Opening day of school equals exhaustion. Teachers scurry to be first in line for the copier, custodians hustle to make everything look shiny and new. We make lists, decorate, pile piles, stuff folders. To call an educator weary at this point is a huge understatement. And even worse, we have crazy stress dreams and sleepless nights, so by the first day of school, we’re fighting the urge to drag ourselves around when we should be presenting our best faces.
Weariness is, by definition, beyond tired. It’s physical more than a feeling, emotional more than aching bones and sore feet, and it’s a kind of tired that seems to promise no relief.
But sometimes, when I’m feeling especially weary, I chide myself. First world problems, right? At least I don’t have to walk with my family across rough terrain, facing the possibility of encountering robbers or other rogue characters like they did in Bible days. It’s a good reminder that weariness has been around since the beginning of time.
What did people in Bible times do? Well, archaeologists have discovered ancient energy drinks and such, and caffeine is found naturally in many plants, so I’m sure they had their version of a daily drink that served as a pick-me-up.
Scripture is full of medical remedies. Kyle Butt from Apologetics Press has written a fascinating article detailing some of the old-time cures.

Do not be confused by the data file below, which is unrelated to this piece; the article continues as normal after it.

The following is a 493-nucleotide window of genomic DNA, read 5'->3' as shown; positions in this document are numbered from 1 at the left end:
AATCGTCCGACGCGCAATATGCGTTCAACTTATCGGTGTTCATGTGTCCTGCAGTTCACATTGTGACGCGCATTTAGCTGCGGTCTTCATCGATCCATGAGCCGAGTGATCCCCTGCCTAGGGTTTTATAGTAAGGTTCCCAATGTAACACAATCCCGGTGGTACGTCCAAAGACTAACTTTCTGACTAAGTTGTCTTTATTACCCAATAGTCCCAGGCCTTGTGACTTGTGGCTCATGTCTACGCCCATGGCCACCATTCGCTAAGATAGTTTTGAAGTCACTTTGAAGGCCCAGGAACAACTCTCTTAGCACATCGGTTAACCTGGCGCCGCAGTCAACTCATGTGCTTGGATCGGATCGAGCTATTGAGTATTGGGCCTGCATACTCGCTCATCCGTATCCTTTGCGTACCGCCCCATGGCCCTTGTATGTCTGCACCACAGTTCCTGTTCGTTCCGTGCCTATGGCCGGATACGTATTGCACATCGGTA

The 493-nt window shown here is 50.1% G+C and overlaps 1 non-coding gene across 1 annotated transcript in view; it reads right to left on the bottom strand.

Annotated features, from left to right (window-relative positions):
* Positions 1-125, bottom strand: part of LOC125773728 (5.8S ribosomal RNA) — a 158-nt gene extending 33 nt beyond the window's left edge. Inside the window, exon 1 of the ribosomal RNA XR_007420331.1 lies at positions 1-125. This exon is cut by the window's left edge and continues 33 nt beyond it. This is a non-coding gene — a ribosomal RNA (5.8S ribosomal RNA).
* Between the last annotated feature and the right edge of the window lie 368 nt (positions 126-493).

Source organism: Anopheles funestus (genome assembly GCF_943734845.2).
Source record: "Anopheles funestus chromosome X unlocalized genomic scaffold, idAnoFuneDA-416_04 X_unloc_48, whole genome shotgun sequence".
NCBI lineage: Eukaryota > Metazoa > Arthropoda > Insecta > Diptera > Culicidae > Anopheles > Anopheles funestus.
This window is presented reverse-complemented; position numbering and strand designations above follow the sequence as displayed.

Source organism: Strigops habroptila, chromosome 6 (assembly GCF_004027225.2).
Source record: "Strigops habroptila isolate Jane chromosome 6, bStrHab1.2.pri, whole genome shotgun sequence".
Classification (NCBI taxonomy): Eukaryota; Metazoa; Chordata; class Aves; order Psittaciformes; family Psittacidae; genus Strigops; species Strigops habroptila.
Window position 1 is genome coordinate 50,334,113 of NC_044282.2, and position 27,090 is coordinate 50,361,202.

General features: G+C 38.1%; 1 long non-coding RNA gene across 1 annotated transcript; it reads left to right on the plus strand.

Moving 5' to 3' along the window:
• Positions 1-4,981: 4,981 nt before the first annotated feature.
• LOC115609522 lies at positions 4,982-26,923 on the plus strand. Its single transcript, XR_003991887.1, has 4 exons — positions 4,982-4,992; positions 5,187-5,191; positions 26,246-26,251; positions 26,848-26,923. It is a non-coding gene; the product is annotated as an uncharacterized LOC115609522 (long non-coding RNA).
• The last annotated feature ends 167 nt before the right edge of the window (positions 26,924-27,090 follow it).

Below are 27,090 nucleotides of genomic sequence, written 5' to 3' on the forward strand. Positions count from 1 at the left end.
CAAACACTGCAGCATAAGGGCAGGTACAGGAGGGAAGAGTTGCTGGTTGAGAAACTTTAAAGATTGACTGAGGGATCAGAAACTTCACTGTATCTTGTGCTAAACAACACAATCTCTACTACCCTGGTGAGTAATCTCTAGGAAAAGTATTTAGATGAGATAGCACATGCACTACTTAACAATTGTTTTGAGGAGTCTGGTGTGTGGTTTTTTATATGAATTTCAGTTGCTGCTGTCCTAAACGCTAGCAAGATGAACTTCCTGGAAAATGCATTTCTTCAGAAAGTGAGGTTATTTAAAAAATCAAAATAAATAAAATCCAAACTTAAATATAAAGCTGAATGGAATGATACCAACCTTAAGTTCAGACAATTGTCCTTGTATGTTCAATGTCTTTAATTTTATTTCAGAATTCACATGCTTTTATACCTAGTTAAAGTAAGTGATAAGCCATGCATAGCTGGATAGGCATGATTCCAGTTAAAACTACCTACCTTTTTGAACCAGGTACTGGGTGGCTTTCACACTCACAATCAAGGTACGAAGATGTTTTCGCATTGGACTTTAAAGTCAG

I found this one related to weariness:
Proverbs 25:25 As cold water to a weary soul, so is good news from a far country.
Hydrotherapy? Cold water is refreshing and renewing. Could it bring strength and energy to combat physical weariness.
While digging through my Anatomy curriculum in preparation for school to restart, I found this article from the National Center for Biotechnology Information, proposing that regular exposure to moderate cold water can help chronic fatigue patients. They hypothesize that applying cold stress could reduce seratonin levels, increase the metabolic rate, and a few other things. To test it, they planned to use a treatment of twenty-minute cold showers, twice a day.
I couldn’t find the follow-up to that article, but I did find several others that support hydrotherapy as a viable alternative treatment for many ailments. And there are a several articles from the National Institute of Health proposing cold showers as possible treatment for depression, mild electroshock for nervous system treatment, etc. I found articles from other sites that claimed cold showers burn calories and assist with weight loss. Wonder if it will cure my teacher fatigue?
So, call me crazy, because I love nothing more than a good, hot shower, but I’m going to try gradually decreasing the temp as I get ready for the first day of school on Monday morning, in the hopes it will combat the sleepless Sunday night that’s sure to come. I’ll let you know how that goes.
Anyone else ever tried cold-water hydrotherapy?